What is child sexual abuse?
This booklet is only the beginning.
- Any sexual act between an adult and a minor or between two minors when one exerts power over the other.
- Forcing, coercing or persuading a child to engage in any type of sexual act. This, of course, includes sexual contact. It also includes non-contact acts such as exhibitionism, exposure to pornography, voyeurism and communicating in a sexual manner by phone or Internet.
- An agonizing and traumatic experience for its victims.
- A crime punishable by law.
Child sexual abuse is a very complex problem, and this booklet touches on only a small part of it. The information we provide is not a substitute for the advice of professionals. It is only to give you simple, proactive steps to help protect children.
Step 1: Learn the facts
Realities—not trust—should influence your decisions regarding your child.
Step 2: Minimize Opportunity
If you eliminate or reduce one-adult/one-child situations, you’ll
dramatically lower the risk of sexual abuse for your child.
Step 3: Talk about it
Children often keep abuse a secret, but barriers can be broken down
by talking openly about it.
Step 4: Stay Alert
Don’t expect obvious signs when a child is being sexually abused.
Step 5: Make a Plan
Learn where to go, who to call and how to react.
Step 6: Act on Suspicions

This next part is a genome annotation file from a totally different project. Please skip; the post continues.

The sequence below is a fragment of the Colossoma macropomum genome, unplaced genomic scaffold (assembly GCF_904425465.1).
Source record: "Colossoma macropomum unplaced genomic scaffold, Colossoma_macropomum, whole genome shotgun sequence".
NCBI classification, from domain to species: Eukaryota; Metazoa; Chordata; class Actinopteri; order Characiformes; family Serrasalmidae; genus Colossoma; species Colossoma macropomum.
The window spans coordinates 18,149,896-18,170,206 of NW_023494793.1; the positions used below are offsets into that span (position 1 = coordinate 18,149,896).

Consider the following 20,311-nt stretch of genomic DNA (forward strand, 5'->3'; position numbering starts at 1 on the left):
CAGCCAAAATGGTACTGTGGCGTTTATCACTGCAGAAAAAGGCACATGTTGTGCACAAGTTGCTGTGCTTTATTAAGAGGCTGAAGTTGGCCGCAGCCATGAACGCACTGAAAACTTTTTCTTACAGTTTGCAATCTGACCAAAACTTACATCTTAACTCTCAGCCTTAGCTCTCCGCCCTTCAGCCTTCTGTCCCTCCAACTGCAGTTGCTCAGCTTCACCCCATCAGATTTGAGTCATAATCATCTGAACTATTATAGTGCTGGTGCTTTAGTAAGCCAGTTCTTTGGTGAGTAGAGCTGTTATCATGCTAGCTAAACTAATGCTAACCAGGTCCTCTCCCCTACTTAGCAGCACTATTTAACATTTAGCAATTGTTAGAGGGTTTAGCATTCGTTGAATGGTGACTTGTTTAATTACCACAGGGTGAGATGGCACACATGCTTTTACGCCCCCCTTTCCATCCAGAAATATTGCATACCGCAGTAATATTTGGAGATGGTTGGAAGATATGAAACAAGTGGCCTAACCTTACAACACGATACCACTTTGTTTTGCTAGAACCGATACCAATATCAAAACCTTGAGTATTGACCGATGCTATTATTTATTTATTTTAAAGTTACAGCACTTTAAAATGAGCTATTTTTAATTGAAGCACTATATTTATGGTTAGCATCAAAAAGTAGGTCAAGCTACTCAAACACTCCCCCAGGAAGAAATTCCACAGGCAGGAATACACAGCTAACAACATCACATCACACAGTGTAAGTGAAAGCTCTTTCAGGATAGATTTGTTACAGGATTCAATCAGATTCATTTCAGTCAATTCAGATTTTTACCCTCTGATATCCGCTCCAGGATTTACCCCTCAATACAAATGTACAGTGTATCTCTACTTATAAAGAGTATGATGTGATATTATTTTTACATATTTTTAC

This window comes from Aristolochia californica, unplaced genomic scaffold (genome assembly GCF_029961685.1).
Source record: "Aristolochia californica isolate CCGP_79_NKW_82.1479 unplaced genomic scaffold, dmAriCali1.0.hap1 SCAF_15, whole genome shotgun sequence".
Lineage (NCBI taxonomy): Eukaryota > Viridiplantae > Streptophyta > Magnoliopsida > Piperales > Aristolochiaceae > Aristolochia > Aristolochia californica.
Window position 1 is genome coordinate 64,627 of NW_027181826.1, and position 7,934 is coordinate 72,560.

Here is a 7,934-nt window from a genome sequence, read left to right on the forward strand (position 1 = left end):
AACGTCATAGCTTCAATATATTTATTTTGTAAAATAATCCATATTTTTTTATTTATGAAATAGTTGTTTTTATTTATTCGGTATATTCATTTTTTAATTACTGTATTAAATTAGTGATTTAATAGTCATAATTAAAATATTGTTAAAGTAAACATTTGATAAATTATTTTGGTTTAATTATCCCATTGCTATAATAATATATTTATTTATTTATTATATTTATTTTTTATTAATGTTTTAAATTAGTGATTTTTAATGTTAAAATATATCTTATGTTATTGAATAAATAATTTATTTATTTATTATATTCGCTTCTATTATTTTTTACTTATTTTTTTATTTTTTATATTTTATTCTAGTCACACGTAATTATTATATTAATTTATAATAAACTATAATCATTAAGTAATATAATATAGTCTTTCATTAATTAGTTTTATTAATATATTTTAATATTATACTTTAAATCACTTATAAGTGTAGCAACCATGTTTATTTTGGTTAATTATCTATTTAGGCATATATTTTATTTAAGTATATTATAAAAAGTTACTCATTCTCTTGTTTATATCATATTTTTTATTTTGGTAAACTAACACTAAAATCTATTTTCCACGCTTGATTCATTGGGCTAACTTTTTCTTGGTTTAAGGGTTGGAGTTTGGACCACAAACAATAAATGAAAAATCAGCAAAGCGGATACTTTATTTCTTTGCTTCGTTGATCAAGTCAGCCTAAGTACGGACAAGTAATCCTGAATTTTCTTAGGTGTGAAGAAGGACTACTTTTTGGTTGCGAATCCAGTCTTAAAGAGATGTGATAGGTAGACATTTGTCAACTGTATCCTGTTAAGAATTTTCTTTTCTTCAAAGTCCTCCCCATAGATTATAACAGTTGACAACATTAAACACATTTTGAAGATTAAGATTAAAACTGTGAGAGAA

The future well-being of a child is at stake.
Step 7: Get involved
Volunteer and financially support organizations that fight the tragedy
of child sexual abuse.
"My child's school has a program to teach children about sexual abuse prevention-
but what about adults? Shouldn't we be responsible for the protection of children?"
A child's safety is an adult's job. Children are often taught how to keep themselves safe from sexual abuse - and that's important for them to learn - but it's no substitute for adult responsibility. We make sure children wear seat belts. We walk them across busy streets. We store toxic household cleaners out of reach. Why, then, would we leave the job of preventing child sexual abuse solely to children?
Imagine how difficult it is for a child to say "no" to a parent, a teacher, a coach,
Even the adults we trust to protect children can't always be trusted. Coaches, teachers, clergy, and parents are authority figures children feel they can trust. Yet, a large percentage of those who sexually abuse children are from this group. These are adults who have the opportunity to "groom" children with affection and attention, making it difficult for children to identify certain behaviors as abuse. And they know that children have been taught to "mind" them. This is why programs that focus on adult responsibility are essential.